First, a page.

Of considerable interest is the struggle within the Church of Rome during the nineteenth century regarding the notion of the Infallibility of the Pope in matters of faith. The issue was of major importance in the First Vatican Council in 1868 when Pope Pius IX introduced the notion for adoption and it was met with considerable opposition by a number of influential Bishops — led, interestingly enough, by Lord Acton who was not a Bishop and had no vote but who was very active behind the scenes seeking to strengthen the opposition. He was convinced that the doctrine was in direct opposition to the New Testament which is the fundamental text of the Christian religion. Acton eventually failed in what became a heated political battle. Several Bishops who opposed the doctrine were excommunicated by the Pope and the only reason Acton, a devout Catholic, was not, presumably, was because he was a powerful man with powerful friends back in England.

In any event, Dostoevsky, himself a deeply religious man, was vehemently opposed to the doctrine of Infallibility as well — as he was opposed to the Church of Rome in general which he was convinced was established as a Church on Earth that stood in direct opposition to the fundamental Christian doctrine as set forth in the Gospels. Of special interest to Dostoevsky — who mentions this in both The Brothers Karamazov and Demons, two of his five major novels — was the passage in St. Matthew 4: 8-11 recounting the three temptations of Christ (repeated almost Verbatim in Luke 4 1-13), but especially the third temptation:

8 Again, the devil took Him to a very high mountain and showed Him all the kingdoms of the world and their glory; 9 and he said to Him, “All these things I will give You, if You fall down and worship me.” 10 Then Jesus said to him, “Go, Satan! For it is written, ‘YOU SHALL WORSHIP THELORD YOUR GOD, AND SERVE HIM ONLY.’” 11 Then the devil left Him; and behold, angels came and began to minister to Him.

As Dostoevsky read the three temptations of Christ, which he regarded as divinely inspired (they couldn’t possibly have been invented by humans; they are far too wise) this was a direct admonition from Christ to reject things of this earth and live a life of sacrifice and love. But the Roman Church, according to Dostoevsky, sought earthly power in direct opposition to the words of Christ. In fact, he puts his own convictions in the mouth of his character Shatov in Demons:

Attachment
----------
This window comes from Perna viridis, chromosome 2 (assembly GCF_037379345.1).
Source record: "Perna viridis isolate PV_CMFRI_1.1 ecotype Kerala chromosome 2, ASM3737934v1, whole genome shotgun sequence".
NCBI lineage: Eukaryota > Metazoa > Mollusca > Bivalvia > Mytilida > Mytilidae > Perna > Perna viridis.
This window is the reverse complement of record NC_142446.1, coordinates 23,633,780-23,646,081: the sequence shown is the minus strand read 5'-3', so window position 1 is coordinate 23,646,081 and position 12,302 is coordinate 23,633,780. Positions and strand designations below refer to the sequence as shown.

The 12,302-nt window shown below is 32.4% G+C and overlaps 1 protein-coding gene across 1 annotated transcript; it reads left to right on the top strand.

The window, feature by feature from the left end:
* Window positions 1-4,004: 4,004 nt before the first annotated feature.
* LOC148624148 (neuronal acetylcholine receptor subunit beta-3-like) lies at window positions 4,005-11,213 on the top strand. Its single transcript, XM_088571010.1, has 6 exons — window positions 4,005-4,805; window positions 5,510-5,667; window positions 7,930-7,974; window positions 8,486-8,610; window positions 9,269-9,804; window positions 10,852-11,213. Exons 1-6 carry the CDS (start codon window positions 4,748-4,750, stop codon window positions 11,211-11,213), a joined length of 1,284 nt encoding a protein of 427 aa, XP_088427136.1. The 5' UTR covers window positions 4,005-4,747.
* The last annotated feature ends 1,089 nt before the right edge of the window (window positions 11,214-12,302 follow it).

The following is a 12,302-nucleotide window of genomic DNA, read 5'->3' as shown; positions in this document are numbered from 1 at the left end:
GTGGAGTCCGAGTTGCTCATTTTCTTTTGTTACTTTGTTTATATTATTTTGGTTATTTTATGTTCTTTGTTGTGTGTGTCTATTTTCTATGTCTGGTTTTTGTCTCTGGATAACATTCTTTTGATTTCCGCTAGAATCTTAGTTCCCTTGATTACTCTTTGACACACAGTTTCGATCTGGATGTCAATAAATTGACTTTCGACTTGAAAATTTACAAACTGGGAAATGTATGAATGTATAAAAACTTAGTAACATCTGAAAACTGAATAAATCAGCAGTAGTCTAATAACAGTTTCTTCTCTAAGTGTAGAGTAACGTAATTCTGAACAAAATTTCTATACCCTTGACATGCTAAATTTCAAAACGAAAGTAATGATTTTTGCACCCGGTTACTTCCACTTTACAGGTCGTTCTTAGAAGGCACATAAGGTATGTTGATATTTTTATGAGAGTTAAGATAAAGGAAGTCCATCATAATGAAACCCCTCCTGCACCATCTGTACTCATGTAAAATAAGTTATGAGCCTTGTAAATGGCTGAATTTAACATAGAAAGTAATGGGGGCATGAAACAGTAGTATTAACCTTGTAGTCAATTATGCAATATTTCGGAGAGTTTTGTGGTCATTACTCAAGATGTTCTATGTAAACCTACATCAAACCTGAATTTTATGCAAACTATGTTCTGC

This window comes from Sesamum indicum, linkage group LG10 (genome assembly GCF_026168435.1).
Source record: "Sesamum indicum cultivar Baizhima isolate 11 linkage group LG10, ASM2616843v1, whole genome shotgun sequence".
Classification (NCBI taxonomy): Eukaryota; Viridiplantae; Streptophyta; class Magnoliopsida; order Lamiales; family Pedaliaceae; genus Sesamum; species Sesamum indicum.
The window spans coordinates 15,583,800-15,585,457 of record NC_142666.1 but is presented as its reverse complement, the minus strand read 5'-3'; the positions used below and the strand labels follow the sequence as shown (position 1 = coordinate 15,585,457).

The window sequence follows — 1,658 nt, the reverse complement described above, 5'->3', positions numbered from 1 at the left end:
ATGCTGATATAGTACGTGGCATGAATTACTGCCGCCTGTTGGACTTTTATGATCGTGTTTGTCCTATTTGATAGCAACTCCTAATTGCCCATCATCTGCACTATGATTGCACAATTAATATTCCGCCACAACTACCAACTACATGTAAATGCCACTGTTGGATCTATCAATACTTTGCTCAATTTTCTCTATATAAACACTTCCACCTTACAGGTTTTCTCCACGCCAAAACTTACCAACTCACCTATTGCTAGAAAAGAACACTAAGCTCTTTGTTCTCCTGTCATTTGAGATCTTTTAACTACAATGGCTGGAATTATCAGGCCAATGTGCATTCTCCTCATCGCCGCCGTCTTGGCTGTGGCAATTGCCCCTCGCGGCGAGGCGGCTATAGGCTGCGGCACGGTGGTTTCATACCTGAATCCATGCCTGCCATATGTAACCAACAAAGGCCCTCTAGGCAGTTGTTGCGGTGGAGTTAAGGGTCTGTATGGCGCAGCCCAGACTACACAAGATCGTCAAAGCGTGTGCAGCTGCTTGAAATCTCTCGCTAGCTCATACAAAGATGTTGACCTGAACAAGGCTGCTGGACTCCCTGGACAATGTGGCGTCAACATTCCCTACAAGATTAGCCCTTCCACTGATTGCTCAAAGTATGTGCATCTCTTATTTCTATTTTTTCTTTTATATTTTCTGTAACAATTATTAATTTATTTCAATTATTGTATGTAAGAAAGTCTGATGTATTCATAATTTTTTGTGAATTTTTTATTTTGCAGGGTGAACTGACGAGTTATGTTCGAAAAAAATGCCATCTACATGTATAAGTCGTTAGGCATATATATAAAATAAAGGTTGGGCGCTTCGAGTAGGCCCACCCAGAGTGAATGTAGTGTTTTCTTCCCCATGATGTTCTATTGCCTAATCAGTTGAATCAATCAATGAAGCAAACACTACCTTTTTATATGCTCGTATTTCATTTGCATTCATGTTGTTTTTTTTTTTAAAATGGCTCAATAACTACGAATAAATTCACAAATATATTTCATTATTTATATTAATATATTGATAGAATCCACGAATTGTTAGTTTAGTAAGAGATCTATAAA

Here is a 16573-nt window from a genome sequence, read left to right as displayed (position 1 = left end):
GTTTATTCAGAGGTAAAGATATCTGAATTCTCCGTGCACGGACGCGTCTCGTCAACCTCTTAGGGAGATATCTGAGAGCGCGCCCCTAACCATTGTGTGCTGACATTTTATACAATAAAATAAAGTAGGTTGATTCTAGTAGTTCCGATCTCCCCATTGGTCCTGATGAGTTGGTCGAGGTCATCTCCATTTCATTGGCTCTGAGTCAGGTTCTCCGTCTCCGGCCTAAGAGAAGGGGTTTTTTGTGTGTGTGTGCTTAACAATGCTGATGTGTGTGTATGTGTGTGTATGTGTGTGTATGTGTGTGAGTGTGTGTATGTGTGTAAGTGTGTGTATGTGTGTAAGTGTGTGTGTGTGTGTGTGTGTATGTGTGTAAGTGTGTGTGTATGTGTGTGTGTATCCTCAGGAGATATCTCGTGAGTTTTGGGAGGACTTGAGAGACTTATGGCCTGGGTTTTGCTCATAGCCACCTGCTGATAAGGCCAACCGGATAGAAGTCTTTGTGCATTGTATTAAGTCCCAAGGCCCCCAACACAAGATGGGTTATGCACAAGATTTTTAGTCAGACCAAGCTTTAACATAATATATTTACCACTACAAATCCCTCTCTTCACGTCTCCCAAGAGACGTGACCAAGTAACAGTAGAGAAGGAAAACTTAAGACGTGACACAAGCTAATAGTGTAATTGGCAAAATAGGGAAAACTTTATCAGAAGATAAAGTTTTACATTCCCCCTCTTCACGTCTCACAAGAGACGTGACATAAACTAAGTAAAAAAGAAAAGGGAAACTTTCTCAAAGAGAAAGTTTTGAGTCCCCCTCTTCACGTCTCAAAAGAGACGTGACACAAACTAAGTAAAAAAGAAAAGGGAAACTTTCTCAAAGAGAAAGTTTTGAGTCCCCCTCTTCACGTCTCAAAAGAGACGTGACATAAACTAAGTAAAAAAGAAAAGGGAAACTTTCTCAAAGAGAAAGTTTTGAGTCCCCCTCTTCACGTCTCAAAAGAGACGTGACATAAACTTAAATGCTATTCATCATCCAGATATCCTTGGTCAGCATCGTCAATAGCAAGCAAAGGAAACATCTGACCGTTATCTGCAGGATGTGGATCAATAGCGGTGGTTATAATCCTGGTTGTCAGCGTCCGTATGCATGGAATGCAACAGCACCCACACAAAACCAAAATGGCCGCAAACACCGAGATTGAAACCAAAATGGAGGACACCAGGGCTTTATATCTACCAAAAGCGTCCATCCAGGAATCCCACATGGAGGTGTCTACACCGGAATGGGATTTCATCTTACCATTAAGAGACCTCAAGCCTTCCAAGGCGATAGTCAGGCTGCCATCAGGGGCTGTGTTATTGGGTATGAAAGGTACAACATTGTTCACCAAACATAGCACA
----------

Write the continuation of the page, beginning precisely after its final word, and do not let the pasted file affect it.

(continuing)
“. . .Rome proclaimed a Christ who had succumbed to the third temptation of the devil and, having announced to the whole world that Christ cannot stand on earth without an earthly kingdom, Catholicism thereby proclaimed the Antichrist, thus ruining the whole Western world. “

Lest the reader think that a great author such as Dostoevsky would never put his own words in the mouth of one of his characters, we have the words of the man himself in the pages of his 1877 Diary:

“Roman Catholicism, which has long ago sold Christ for earthly rule; which has compelled mankind to turn away from itself, and which was thus the prime cause of Europe’s materialism and atheism, — that Catholicism has naturally generated socialism.”

Years before the Vatican Council  the Catholic poet Dante had been critical of what he called “The Donation of Constantine” in which the recognition of the Christian Church by the Roman Emperor Constantine lead directly to the earthly power of the Church (and divisiveness within the Church, according to Edward  Gibbon) and the corruption which he pillories in his Inferno — filled as it is with Bishops and Popes, who have succumbed to temptation.

In any event, the issue for both of these thinkers was the embracing on the part of the Church of earthly power. For Dostoevsky this was in direct conflict with the teachings of Christ and an acceptance of the lures of the devil himself. For Dante it was the beginning of a long and terrible period of struggle within the church between the promises of Heaven and the lures of earthly treasure.